Springfield Library and Museums Association
Crossing Boundaries: Contemporary Art Quilts
Nancy Crow, Color Blocks #22, 1992
Thirty-nine quilts by today's leading quilt artists will be on display in special exhibition Crossing Boundaries: Contemporary Art Quilts, at the George Walter Vincent Smith Art Museum from February 28-April 18, 1999.
The exhibition celebrates the emergence of the art quilt from an old and revered quilt tradition. Both contemporary art quilts and traditional quilts are defined as a sandwich of fabric layers secured by stitching. However, the traditional quilt was intended to function as a decorative bed cover. Today's quilt artist, on the other hand, has shifted the quilt from the bed to the gallery wall. Frequently, techniques and materials are borrowed from other media such as painting, photography, and printmaking to bring greater self-expression and vibrancy to the work.
Deborah Melton Anderson's quilt, "The Back Boat House," is one example of this innovative approach. Pictures of an old boat house, clearly reflected in the water, form the center of the quilt. The images were produced with photo transfers from color laser copiers. Other quilts incorporate sequins, beads, buttons, metallic thread, or found objects to produce striking effects. Designs range from dramatic geometrics to abstracts to complex allegorical motifs.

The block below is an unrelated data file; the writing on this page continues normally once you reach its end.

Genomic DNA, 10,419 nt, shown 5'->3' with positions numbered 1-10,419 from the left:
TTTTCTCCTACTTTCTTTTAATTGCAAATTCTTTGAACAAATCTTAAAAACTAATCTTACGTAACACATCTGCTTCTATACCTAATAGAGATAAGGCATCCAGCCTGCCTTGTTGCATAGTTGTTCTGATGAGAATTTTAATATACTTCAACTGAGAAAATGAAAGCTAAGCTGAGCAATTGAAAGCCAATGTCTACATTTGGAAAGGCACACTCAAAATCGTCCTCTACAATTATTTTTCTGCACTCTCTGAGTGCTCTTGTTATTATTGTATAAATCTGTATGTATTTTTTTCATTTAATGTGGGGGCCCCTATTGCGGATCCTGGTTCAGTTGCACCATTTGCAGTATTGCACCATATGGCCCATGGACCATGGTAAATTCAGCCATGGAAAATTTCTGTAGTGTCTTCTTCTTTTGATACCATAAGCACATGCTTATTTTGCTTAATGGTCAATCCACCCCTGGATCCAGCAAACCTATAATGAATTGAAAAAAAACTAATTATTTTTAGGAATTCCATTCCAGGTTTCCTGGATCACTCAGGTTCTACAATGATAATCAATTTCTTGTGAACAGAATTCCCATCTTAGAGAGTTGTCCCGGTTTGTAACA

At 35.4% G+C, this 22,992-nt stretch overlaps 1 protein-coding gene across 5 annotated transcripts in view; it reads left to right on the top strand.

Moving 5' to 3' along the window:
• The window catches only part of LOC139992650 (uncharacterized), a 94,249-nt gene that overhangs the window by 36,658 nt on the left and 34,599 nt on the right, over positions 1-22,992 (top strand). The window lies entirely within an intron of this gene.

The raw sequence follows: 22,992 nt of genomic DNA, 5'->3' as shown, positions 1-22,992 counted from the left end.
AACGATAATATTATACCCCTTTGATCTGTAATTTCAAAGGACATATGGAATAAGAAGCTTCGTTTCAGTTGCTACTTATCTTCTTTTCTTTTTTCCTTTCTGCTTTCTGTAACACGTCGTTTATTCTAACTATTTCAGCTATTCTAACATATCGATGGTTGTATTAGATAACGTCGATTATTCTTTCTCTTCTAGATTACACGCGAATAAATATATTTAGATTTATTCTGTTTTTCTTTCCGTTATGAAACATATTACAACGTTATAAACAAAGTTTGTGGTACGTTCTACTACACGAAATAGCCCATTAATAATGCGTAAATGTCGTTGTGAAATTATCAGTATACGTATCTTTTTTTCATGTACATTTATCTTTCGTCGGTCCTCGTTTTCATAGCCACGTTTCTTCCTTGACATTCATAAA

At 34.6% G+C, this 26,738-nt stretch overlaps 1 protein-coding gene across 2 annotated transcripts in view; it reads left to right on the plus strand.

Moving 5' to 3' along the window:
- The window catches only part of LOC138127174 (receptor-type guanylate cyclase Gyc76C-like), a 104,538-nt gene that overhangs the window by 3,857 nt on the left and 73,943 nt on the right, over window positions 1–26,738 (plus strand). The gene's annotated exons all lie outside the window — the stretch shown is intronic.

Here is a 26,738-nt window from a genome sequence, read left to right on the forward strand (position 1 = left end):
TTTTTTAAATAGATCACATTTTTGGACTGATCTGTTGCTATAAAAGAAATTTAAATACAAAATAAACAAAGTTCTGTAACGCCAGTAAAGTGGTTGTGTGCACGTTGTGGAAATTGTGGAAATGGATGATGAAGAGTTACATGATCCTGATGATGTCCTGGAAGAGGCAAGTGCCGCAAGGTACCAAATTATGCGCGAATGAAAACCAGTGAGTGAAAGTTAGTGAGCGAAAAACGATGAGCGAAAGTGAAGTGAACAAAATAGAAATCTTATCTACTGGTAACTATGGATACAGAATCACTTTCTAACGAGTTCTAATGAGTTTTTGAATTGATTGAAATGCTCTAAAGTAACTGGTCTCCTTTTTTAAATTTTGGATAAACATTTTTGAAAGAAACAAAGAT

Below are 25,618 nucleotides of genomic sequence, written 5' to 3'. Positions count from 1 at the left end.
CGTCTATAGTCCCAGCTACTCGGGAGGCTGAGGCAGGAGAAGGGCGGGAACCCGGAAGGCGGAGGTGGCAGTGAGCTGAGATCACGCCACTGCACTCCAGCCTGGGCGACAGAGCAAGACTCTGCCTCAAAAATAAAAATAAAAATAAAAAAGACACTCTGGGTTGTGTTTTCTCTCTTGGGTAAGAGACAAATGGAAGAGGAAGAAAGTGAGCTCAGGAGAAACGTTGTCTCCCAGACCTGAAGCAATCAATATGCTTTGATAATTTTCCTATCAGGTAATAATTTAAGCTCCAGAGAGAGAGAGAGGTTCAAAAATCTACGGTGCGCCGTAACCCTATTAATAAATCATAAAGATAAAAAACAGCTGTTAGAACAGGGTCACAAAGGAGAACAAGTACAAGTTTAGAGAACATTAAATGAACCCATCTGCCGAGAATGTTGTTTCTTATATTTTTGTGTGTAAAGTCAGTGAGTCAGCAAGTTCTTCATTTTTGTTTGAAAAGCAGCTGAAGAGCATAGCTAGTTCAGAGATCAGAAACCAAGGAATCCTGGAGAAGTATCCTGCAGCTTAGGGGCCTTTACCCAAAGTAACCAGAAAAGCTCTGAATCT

The quilts in this exhibition are the work of 39 members of the Art Quilt Network, a nationwide collaboration of quilters who support one another and promote creativity in a noncompetitive atmosphere. Crossing Boundaries presents some of the strongest work produced by its members over the past few years.
Together, the quilts represent the larger art quilt movement and include varied styles, techniques and themes as well as a diversity of artistic vision. Although some of the pieces included in Crossing Boundaries have appeared in other exhibitions and have been included in publications, these quilts have never before been shown together in a group e8hibition.
This is the only New England showing of this nationally-touring exhibition which is circulated by Smith Kramer, Inc., a fine arts service company located in Kansas City, Missouri.
A companion exhibit at the Connecticut Valley Historical Museum, Stitches in Time: Quilts and Textiles from the Museum Collection, will present a historical perspective to the art of quilt-making. The collection, all from the Connecticut Valley area, includes various types of quilts and textiles that were common during the last century.
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